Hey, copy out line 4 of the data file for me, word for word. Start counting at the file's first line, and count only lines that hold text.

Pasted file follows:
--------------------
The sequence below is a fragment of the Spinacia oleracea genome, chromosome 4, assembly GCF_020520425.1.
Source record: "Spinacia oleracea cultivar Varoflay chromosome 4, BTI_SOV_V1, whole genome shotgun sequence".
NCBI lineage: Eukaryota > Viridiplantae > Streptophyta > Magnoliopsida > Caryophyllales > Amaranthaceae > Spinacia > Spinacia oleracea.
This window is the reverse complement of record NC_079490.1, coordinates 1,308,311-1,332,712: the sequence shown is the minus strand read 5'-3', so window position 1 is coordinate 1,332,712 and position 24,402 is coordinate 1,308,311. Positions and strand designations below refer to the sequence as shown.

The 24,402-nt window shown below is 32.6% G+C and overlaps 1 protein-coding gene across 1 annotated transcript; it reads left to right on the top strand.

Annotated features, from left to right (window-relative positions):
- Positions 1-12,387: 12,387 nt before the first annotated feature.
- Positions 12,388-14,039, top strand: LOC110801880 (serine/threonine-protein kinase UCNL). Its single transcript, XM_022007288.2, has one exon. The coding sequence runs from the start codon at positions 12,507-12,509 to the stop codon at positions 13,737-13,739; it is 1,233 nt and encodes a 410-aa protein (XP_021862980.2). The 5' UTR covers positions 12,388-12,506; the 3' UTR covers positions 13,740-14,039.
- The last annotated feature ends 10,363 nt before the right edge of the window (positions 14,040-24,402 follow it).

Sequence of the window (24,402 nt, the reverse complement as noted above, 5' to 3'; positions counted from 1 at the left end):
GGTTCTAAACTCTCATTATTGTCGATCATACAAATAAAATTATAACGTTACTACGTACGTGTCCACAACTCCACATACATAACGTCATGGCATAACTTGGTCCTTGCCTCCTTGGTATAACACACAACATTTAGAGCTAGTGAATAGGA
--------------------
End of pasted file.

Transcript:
This window is the reverse complement of record NC_079490.1, coordinates 1,308,311-1,332,712: the sequence shown is the minus strand read 5'-3', so window position 1 is coordinate 1,332,712 and position 24,402 is coordinate 1,308,311. Positions and strand designations below refer to the sequence as shown.